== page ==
The government is to introduce an amendment to its surveillance bill, strengthening provisions to protect lawyer-client confidentiality.
But lawmakers at the Legislative Council Bills Committee meeting yesterday questioned whether the amendment went far enough, warning it might still be too vague.
Permanent Secretary for Security Stanley Ying Yiu-hong said the common law upheld legal professional privilege except when communications between a lawyer and client were 'in furtherance of a criminal purpose'.
Where confidential lawyer-client information was inadvertently obtained, it could not be used for 'any law enforcement purposes' and would have to be destroyed as soon as it was not needed.
The government argued that by not overriding this common law principle, the bill did not damage it. But following advice from some members, Mr Ying said an amendment would be introduced. The amendment, which would draw reference from a Canadian provision, would state that privileged information collected inadvertently could not be used in any way unless necessary to ensure a fair trial in future proceedings.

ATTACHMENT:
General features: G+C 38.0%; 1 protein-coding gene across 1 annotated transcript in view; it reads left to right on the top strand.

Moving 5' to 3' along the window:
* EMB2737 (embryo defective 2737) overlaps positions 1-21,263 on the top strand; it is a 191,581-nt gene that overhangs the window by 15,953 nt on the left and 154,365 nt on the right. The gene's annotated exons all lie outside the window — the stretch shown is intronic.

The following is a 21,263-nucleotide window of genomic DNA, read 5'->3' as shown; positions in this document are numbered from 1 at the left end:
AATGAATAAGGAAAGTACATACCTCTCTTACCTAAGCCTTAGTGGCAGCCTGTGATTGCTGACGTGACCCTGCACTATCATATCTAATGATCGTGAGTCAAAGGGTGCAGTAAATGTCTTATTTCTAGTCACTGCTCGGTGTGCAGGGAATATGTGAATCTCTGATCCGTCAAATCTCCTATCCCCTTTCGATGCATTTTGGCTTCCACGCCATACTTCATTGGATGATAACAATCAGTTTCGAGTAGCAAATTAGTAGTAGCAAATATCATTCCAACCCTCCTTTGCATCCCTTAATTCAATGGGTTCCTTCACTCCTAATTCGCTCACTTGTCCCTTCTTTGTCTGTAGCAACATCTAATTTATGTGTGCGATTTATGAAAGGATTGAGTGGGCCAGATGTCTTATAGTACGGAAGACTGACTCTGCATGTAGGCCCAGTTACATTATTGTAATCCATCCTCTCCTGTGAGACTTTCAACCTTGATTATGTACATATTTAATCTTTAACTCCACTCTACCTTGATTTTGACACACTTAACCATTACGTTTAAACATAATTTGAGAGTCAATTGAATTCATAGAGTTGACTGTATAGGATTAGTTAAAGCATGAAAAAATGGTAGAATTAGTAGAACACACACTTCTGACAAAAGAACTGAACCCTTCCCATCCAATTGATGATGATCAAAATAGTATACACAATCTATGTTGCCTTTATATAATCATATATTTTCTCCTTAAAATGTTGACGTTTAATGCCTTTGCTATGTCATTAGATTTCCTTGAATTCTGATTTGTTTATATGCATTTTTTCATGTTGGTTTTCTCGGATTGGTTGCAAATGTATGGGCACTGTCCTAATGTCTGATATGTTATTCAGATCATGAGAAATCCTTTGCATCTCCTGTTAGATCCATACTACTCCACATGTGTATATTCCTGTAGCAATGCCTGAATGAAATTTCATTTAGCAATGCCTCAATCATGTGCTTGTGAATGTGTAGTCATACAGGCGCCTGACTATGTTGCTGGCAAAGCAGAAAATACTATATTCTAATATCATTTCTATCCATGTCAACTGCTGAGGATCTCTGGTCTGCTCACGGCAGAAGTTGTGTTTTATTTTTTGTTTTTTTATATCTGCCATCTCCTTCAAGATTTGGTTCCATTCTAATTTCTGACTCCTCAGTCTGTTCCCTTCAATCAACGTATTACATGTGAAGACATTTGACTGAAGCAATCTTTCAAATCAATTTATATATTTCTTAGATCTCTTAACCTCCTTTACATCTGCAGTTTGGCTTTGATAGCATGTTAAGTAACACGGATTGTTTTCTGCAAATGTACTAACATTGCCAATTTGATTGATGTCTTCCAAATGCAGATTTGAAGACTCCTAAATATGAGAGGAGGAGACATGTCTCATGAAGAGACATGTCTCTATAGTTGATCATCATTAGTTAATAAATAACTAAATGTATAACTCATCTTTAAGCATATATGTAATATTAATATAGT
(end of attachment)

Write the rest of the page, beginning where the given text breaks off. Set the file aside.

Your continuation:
'Our intention will be to give statutory confirmation to the common law position,' Mr Ying said.
He said if a lawyer was involved in a criminal offence, he might be subject to covert surveillance.
But Civic Party legislator Ronny Tong Ka-wah said installing a bugging device in a lawyer's office would infringe upon other clients' rights to confidential legal advice.
'You will be encroaching on others' legal privilege, and have no grounds to do that,' he said.
Democratic Alliance for the Betterment and Progress of Hong Kong lawmaker Lau Kong-wah asked how the government could ensure that privileged information collected inadvertently was not used by law enforcement agents.